Mary McVey

Defense Date


Graduation Date

Fall 2004


Immediate Access

Submission Type


Degree Name



Interdisciplinary Doctoral Program for Education Leaders (IDPEL)


School of Education

Committee Chair

Sarah Peterson

Committee Member

Diane Keenan

Committee Member

Rick R. McCown


apprentice teachers, concerns of apprentice teachers, preservice teachers, teacher education, teacher educators, teacher preparation, training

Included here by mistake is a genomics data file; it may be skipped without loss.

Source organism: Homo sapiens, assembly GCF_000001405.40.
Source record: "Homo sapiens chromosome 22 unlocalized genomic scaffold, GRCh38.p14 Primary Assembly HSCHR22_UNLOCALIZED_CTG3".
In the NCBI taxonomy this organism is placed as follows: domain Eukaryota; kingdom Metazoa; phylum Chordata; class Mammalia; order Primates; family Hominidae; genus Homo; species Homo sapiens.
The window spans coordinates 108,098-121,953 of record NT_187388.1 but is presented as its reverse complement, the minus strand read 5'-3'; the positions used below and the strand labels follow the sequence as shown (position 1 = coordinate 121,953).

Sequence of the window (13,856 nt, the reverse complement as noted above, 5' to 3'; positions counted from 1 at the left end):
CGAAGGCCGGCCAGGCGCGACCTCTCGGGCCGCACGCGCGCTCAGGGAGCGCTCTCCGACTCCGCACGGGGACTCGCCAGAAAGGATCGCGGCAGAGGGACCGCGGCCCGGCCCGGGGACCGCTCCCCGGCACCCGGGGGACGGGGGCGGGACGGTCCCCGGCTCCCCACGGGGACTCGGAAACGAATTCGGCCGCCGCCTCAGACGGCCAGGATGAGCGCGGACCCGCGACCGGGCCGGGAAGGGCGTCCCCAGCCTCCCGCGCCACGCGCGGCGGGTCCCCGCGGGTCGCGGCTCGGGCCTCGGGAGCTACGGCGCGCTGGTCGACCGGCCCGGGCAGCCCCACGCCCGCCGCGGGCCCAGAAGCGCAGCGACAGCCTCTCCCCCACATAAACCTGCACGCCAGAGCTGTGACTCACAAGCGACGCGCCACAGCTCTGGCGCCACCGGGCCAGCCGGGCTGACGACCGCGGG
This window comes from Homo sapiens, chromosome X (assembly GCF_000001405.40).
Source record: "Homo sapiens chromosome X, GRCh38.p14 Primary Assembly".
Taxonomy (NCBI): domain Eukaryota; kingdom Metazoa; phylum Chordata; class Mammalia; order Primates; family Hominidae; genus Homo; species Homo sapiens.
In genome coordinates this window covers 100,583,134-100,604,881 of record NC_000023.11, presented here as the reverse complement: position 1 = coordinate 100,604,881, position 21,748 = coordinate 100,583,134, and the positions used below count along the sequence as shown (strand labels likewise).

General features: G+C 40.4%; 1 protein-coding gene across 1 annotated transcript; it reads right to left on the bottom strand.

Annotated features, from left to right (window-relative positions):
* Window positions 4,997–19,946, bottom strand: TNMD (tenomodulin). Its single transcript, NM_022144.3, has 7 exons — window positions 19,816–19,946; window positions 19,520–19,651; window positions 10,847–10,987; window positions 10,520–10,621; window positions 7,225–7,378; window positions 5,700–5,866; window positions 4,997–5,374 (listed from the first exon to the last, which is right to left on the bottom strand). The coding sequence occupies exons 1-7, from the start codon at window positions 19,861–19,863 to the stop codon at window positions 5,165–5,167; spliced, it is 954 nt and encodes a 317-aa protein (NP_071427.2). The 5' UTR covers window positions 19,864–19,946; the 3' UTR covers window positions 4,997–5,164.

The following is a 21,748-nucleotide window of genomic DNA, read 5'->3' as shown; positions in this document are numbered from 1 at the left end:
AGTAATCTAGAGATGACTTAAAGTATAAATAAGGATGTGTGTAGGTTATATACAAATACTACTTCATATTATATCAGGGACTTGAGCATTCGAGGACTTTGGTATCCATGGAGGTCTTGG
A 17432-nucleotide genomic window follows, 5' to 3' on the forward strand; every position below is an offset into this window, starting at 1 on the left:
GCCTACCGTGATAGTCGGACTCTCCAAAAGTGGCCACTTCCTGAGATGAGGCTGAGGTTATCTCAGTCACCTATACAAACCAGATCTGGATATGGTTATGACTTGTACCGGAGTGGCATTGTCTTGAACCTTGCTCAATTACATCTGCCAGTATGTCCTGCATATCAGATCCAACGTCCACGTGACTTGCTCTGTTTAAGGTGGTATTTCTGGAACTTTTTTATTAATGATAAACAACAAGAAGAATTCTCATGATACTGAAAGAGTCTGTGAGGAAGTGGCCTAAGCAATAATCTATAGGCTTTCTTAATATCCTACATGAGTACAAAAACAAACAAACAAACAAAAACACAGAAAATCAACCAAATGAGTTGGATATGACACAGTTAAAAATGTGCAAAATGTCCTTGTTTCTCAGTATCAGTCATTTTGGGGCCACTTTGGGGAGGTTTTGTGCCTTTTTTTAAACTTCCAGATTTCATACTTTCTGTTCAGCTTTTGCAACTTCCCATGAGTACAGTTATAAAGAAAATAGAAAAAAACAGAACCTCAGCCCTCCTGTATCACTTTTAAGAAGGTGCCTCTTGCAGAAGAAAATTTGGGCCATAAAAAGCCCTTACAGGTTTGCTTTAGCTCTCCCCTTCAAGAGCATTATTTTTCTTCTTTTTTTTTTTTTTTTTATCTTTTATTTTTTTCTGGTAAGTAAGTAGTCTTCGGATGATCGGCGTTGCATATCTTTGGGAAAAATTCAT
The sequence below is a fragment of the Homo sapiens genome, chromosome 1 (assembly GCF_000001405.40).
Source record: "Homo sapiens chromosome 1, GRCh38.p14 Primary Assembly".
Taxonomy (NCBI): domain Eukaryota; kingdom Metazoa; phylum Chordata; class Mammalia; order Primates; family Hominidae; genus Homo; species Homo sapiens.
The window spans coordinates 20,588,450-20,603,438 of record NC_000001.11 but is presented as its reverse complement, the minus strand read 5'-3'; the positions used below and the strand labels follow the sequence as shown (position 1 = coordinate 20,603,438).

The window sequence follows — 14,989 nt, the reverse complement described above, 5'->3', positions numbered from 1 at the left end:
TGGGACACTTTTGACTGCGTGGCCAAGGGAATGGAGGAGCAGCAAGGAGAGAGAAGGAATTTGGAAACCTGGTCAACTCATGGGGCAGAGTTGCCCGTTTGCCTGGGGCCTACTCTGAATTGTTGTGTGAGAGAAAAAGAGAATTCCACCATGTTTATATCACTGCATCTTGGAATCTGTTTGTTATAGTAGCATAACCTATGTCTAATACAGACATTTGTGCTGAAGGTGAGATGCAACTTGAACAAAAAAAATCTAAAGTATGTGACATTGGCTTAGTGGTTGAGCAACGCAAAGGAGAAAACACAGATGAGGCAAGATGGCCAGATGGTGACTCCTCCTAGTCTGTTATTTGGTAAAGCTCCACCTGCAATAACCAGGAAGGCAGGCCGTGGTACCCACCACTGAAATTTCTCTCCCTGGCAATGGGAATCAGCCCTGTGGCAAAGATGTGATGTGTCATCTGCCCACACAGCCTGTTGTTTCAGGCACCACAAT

This study investigated the role of a teacher education program in helping apprentice teachers to address their teaching concerns. Quantitative and qualitative analyses of program data were used to answer the following questions: What are the concerns of apprentice teachers? Do they differ between public and private school teachers? Do they differ between elementary and middle school teachers? How well did the teacher education program at Franciscan University help teachers to be prepared to address their concerns and does preparedness differ between public and private, and elementary and middle school teachers? What program experiences were perceived as most effective in helping teachers to address their concerns? What are the effects of situational change on teachers in regards to their concerns? A mixed methods approach was undertaken, focusing on the data obtained from surveys and a focus group discussion. The use of survey data allowed the researcher to identify the types of concerns, self, task, or impact(Fuller, 1969)of the apprentice teachers. The completion of ANOVA determined that apprentice teachers had significantly higher impact related concerns than self or task concerns, but no differences were found among the self and task related concerns. ANOVA also determined that teachers felt more prepared to be able to handle their impact and self related concerns than their task concerns. Results indicated no differences between public and private, and elementary and middle school teachers on their type of concerns or their level of preparedness. Qualitative analysis of open-ended survey questions and a focus group discussion consisted of determining apprentice teachers' perceived experiences from their teacher education program that prepared them to handle their concerns. Experiences listed most frequently included student teaching, field experiences, and methods courses. A small number of participants commented on volunteer requirements, the Fellowship program, tutoring reading, liberal arts coursework, and Praxis III preparation. Finally, comments regarding the situational aspects influencing teacher concerns involved issues related to school administration and organization, curriculum, security, technology, and personal concerns. The various situational concerns demonstrate the importance of involving future teachers in teacher education programs with a myriad of organizational experiences in multiple contexts.